#friendsofglass cookery evening at the Wrenkh Cooking Salon in Vienna
Austrian food bloggers are #friendsofglass
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Glass jars have been around since the 1800s but it wasn’t until the after 1900 that home canning was encouraged and seen as a way to provide better diets, preserve flavour, food longevity and reduce the cost of living. By the end of the century, the decline of the family farm, the low cost of commercially canned foods and the widespread use of freezers had made home canning more of a hobby than a habit.
In the new millennium, we have other things on our mind. With the growing concerns over global-warming, as well as our valid worries over food safety, the relationships between food, flavor, health, packaging and sustainability are now at the forefront of our thoughts.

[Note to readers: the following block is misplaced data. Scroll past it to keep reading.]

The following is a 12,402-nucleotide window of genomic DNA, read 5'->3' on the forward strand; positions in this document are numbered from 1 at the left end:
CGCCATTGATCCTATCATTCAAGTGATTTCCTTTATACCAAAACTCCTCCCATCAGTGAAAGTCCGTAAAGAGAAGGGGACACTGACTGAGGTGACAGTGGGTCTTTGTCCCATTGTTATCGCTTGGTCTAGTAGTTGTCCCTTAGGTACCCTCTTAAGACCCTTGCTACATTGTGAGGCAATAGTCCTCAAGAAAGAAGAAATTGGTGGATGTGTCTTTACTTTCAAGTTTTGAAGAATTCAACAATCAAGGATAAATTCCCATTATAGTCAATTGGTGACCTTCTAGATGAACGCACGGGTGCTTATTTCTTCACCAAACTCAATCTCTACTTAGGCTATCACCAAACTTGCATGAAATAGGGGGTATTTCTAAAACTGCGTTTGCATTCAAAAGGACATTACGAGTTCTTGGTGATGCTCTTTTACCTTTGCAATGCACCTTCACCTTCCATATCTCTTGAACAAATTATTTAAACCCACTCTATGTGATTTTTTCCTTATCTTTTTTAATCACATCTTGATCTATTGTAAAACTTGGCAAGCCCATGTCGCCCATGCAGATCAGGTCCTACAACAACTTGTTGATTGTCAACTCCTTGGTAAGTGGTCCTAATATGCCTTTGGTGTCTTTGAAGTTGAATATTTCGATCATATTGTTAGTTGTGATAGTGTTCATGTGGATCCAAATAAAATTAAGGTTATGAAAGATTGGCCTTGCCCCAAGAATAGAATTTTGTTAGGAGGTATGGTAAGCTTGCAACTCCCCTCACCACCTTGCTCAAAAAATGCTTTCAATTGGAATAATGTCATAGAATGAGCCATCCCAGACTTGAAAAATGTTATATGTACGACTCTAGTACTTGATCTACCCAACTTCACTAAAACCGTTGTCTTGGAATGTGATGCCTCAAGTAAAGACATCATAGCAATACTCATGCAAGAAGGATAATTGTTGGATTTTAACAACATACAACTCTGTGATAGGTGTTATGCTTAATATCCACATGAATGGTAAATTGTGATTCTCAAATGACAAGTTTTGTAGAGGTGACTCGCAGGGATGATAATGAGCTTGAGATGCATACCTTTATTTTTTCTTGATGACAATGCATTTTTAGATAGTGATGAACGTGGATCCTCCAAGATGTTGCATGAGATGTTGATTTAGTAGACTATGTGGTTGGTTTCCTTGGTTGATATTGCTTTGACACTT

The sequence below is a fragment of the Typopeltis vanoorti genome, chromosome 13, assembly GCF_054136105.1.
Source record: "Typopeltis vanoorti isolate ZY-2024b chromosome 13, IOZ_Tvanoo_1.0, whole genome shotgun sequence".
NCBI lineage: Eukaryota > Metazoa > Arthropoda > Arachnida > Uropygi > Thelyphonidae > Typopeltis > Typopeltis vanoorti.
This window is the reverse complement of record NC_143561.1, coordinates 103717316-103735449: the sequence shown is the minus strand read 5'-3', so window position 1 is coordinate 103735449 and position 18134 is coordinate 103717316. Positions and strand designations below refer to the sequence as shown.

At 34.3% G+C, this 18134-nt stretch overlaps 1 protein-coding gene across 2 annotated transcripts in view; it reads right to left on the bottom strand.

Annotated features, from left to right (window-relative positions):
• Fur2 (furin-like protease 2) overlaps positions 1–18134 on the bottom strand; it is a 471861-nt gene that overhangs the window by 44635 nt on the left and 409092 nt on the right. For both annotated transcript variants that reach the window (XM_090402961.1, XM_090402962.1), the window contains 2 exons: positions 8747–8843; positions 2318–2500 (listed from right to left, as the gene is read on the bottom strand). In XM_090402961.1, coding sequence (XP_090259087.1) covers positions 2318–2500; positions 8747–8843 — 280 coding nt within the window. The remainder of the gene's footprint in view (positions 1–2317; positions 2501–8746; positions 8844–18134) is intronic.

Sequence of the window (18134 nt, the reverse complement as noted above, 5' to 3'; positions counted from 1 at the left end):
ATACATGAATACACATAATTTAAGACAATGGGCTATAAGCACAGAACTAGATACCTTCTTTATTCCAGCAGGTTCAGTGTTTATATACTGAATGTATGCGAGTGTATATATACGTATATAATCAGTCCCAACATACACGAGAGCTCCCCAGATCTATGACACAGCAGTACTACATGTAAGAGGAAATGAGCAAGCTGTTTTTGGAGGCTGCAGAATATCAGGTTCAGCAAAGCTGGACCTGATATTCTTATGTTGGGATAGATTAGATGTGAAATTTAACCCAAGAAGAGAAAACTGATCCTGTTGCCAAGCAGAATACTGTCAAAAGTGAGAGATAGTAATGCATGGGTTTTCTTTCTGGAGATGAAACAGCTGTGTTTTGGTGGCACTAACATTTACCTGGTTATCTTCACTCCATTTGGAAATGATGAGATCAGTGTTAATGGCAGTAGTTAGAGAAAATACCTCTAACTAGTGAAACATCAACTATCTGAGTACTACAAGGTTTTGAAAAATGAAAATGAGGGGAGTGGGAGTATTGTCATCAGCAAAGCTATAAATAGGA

A trend among consumers is emerging: the desire to live a healthy and sustainable lifestyle. This has been seen in the rapid rise of organic food and farming, the return to popularity of home-cooking and preserving, and an increasing awareness and interest in our foods’ sources and ingredients.
More and more of us are realizing that the future of our planet may very well depend on where we get our food, what we choose to eat and how we decide to store it.
Nutritious and Delicious
The InSites survey goes on to show that the preference for glass is particularly high when it comes to certain food and drink categories where flavor is everything, such as spirits, wines and beers. More than that, glass also preserves the natural aromas, tastes and textures, making it the perfect material to store fresh and perishable products as fruit juices, smoothies and tomato-based sauces.
Glass is the material of choice for chefs, in particular, Geir Skeie who knows that glass is a true food lover. The purity of glass ensures that food retains its great flavour.
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